Survey: Money worries among top concerns for Qatar employees
A recent survey has found that many employees in Qatar feel financially insecure, dissatisfied with their jobs and are considering moving abroad to find work elsewhere.
The results of the latest Career Aspirations in Middle East and North Africa online study, conducted by Bayt.com and YouGov, show that Qatar workers’ wanderlust reflects a similar sentiment across the MENA region.
Overall, 73 percent of all respondents said they would consider relocating internationally to find better employment. The poll included responses from some 8,963 residents in a dozen countries, suggesting that the local findings represent a small proportion of Qatar’s population.
The large number of respondents who say they would consider employment in another country could be driven in part by the significant population of expats working in the Gulf, many of whom are on fixed contracts or only plan to live abroad for a relatively short period.
The UAE is the favored destination for those currently working in Qatar, at 39 percent.
Notably, while many residents based here are looking at employment opportunities outside the country, Qatar is perceived to be an attractive location for those currently working elsewhere in the region.
Across the region, Qatar comes out as the joint-second choice of place to work, along with Saudi Arabia, for 13 percent of those surveyed.
The findings paint a complex picture of working life in Qatar. While the country’s multiple infrastructure projects make it an attractive destination for many of those working outside the state, some of the figures reflect a concern by current residents about rising costs.
Only one-third of Qatar respondents said they were happy with their work environment, making Qatar workers among the least-satisfied in the GCC, after Bahrain where just 24 percent expressed their satisfaction.
While a sizable percentage of people polled (32 percent) were indifferent to their working situation, Qatar also had the highest proportion of those who were very or somewhat unhappy with their job, at 34 percent. Employees in Saudi followed just behind, with 32 percent dissatisfaction.
In comparison, employees in Oman appear to be most content in their jobs in the Gulf (41 percent).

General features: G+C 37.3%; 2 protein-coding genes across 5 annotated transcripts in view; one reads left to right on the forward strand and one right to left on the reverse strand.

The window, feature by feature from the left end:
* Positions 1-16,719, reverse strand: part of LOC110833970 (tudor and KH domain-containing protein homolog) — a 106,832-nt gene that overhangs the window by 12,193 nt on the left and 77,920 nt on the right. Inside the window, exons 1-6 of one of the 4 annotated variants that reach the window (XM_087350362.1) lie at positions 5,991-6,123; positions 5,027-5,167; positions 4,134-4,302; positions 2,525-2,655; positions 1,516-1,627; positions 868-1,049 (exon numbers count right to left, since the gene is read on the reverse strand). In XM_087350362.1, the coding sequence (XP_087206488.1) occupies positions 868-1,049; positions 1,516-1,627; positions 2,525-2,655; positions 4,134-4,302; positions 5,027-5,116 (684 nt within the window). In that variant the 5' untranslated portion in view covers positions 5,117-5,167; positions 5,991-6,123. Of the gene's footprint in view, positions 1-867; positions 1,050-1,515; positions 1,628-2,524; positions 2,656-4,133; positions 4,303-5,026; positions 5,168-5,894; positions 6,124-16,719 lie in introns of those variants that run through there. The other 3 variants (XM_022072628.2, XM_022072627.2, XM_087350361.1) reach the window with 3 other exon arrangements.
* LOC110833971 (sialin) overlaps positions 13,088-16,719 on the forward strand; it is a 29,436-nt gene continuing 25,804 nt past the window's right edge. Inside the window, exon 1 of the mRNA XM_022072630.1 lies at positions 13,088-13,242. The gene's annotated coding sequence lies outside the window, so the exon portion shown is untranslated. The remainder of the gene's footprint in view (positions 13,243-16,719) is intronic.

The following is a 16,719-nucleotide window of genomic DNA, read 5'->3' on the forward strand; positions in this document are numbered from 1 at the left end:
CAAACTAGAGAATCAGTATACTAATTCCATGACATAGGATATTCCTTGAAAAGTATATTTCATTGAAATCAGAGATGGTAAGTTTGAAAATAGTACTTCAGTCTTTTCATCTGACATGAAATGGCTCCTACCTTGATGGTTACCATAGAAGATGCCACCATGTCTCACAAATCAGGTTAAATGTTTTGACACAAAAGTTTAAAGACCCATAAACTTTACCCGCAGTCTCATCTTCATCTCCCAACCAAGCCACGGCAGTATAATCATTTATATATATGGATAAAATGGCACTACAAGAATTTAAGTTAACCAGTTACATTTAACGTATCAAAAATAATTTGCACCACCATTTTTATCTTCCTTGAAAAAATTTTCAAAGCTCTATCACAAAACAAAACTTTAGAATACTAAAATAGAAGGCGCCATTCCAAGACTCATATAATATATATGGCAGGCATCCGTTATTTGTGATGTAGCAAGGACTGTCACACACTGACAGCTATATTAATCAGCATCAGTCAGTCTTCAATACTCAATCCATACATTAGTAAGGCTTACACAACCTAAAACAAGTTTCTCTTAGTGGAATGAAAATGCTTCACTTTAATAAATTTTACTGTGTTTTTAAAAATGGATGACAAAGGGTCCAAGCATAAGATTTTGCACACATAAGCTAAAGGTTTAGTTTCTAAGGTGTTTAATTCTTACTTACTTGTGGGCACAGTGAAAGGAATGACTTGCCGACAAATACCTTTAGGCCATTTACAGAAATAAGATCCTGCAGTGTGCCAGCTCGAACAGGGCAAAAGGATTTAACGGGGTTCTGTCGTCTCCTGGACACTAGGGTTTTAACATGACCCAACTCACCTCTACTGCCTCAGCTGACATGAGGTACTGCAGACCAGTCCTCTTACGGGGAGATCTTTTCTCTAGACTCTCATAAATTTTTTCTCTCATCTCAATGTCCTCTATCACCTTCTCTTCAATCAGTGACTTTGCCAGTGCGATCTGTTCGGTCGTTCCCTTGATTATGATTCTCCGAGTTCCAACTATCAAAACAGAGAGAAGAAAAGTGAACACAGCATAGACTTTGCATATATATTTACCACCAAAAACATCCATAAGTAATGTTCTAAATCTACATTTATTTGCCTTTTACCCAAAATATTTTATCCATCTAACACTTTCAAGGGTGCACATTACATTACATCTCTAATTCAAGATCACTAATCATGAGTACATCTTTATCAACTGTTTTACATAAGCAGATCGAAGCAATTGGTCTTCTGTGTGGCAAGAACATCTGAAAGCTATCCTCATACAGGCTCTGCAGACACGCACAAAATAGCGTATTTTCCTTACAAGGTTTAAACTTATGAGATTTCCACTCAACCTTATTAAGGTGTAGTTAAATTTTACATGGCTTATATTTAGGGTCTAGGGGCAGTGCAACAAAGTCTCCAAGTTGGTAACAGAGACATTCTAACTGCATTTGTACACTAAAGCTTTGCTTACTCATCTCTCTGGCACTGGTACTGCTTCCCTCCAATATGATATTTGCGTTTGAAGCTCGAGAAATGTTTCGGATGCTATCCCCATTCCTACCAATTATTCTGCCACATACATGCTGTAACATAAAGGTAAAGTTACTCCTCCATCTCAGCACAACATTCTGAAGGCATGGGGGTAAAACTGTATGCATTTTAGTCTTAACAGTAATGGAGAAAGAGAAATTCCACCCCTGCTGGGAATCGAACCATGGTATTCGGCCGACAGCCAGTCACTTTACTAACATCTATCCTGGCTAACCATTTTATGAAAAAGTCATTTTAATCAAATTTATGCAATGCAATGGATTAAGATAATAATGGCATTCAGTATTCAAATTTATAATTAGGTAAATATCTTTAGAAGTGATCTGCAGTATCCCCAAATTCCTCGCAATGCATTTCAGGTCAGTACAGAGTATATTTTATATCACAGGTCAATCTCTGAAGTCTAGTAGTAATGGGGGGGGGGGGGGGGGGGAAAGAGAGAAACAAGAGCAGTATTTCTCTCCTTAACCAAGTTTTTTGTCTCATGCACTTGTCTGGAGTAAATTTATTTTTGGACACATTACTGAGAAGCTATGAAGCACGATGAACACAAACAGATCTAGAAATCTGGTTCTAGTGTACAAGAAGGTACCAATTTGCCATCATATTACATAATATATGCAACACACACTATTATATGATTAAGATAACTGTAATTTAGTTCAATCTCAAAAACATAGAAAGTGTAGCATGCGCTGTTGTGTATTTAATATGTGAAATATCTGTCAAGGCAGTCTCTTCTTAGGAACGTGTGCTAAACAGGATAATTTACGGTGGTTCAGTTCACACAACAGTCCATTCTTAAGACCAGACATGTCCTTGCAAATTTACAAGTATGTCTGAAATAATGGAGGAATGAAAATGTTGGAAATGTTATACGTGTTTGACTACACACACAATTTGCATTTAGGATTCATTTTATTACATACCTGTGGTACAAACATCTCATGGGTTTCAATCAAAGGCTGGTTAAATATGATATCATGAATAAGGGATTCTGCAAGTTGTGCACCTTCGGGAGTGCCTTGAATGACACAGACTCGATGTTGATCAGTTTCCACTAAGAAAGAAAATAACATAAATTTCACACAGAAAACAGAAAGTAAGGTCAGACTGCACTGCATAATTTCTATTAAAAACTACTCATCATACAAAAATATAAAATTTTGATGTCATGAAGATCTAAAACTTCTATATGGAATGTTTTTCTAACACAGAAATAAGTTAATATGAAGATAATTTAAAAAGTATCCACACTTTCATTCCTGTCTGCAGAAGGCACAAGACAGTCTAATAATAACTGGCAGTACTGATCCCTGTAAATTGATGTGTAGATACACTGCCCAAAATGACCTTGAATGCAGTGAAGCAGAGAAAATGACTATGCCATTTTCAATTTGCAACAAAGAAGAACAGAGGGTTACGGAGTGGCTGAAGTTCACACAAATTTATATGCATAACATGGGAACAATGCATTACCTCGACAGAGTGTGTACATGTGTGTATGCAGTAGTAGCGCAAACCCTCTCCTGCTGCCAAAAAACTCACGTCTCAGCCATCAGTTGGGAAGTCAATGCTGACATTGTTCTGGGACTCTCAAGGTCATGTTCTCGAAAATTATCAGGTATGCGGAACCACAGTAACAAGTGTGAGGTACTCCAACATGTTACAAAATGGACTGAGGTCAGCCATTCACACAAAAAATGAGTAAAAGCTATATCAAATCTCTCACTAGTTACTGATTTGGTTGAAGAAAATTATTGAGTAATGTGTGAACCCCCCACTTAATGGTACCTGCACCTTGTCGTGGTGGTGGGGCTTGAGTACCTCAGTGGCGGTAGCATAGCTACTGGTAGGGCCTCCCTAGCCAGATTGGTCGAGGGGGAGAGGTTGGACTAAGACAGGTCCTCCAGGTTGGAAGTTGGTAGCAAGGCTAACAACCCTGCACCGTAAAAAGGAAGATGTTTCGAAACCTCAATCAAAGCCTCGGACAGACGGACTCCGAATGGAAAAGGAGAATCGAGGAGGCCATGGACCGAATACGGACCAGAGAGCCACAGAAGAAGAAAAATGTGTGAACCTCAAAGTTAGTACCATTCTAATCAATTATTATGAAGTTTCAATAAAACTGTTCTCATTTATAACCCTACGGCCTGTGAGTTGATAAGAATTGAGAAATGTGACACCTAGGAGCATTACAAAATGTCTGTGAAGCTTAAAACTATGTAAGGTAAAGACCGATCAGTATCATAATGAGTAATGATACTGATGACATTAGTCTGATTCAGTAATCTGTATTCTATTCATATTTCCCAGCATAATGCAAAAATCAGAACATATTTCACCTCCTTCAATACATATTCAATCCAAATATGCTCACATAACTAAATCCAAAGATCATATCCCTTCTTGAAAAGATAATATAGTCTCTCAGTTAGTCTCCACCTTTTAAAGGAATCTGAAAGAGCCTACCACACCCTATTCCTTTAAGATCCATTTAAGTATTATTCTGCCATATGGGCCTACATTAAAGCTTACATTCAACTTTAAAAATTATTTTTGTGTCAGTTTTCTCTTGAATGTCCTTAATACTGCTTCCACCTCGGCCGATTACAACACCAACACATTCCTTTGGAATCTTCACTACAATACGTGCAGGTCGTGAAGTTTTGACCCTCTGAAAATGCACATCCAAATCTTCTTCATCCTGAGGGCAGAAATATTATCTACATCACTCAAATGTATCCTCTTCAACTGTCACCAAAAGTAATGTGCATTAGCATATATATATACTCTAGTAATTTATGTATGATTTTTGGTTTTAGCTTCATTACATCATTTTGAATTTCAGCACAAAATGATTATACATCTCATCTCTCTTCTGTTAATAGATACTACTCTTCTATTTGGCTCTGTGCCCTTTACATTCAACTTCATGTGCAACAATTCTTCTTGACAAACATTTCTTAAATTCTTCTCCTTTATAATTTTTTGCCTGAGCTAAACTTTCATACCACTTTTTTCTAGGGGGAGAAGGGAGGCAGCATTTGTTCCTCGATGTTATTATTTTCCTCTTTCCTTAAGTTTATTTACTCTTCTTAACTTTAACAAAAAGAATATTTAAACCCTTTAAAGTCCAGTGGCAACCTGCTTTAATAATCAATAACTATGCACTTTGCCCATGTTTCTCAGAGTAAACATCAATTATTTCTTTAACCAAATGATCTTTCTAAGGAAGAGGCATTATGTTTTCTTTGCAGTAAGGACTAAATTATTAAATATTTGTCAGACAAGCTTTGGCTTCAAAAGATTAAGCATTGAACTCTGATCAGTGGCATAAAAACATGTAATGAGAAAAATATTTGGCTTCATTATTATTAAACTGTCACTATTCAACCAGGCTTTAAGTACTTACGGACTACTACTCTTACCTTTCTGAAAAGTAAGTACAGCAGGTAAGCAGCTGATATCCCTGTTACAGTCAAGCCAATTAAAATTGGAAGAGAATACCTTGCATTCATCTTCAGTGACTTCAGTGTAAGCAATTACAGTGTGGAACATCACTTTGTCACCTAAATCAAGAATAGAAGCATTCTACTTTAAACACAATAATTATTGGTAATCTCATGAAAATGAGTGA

Asked about their top problems, financial issues came out first in Qatar for more than half of all respondents (53 percent). Other concerns included:
- Career path uncertainty (38 percent);
- Concern about work/life balance (31 percent); and
- Worry about employment/loss of job (24 percent).
Less than half (47 percent) of those quizzed said they had their perfect job in Qatar, while only just over half (58 percent) of Qatar employees said they were motivated at work.
Reflecting the desire to shore up their financial stability, a higher salary and better perks were the reasons most workers said would improve their drive and dedication at their job (60 percent).
Of those looking to move jobs, salary and benefits were the single biggest issue in choosing a job (84 percent), compared to job security, which was the key attraction for only just over a quarter of prospective job hunters in Qatar.
With the cost of living on the rise in Qatar, particularly in the past year, many employees have said they are feeling the pinch.
One-fifth of people polled in Qatar said they don’t save any of their pay, while 41 percent save less than 10 percent of their annual salary.
However, Qatar workers seem to be better off than their colleagues around the region. Some 29 percent of Bahrain employees save nothing, while in Jordan almost half (48 percent) of the working respondents said they didn’t save a dinar.
Workers in Oman are among the region’s most thrifty, with 10 percent claiming to be able to save more than half of their salary, compared to 7 percent in Qatar.
Commenting on the figures, Suhail Masri, VP of Sales at Bayt.com, said in a statement:
“Different projects around the Middle East region are generating more opportunities, especially in the GCC. These projects are however, driving up costs, making respondents more anxious about savings and salaries.
Employers must take this into consideration going forward, both with current employees and future hires.”
The survey also noted that Qatar workers strongly prefer to be employed by a company rather than striking out on their own, perhaps reflecting the quest for financial security.
More than half (52 percent) said they would rather be an employee than an entrepreneur, which is the highest figure across the MENA region, while less than a third (30 percent) said they wanted to start their own business.
Workers in Bahrain and Saudi appear to have a more entrepreneurial spirit, polling 46 and 44 percent respectively in favor of working for themselves.
Unsurprisingly, construction (29 percent) was the sector representing most of Qatar’s survey respondents , followed by tourism and hospitality (8 percent), then oil and gas (7 percent).
However, despite the ongoing construction boom, only 15 percent cited construction as the sector they would like to work in, while oil & gas was the desired field for 14 percent of workers.
Aside from financial concerns, the majority of Qatar’s workers (83 percent) said they were positive about the coming year.
The online survey was conducted from 3 until 10 December 2014, with 8,963 respondents from the UAE, KSA, Kuwait, Qatar, Oman, Bahrain, Lebanon, Syria, Jordan, Algeria, Egypt, Morocco and Tunisia.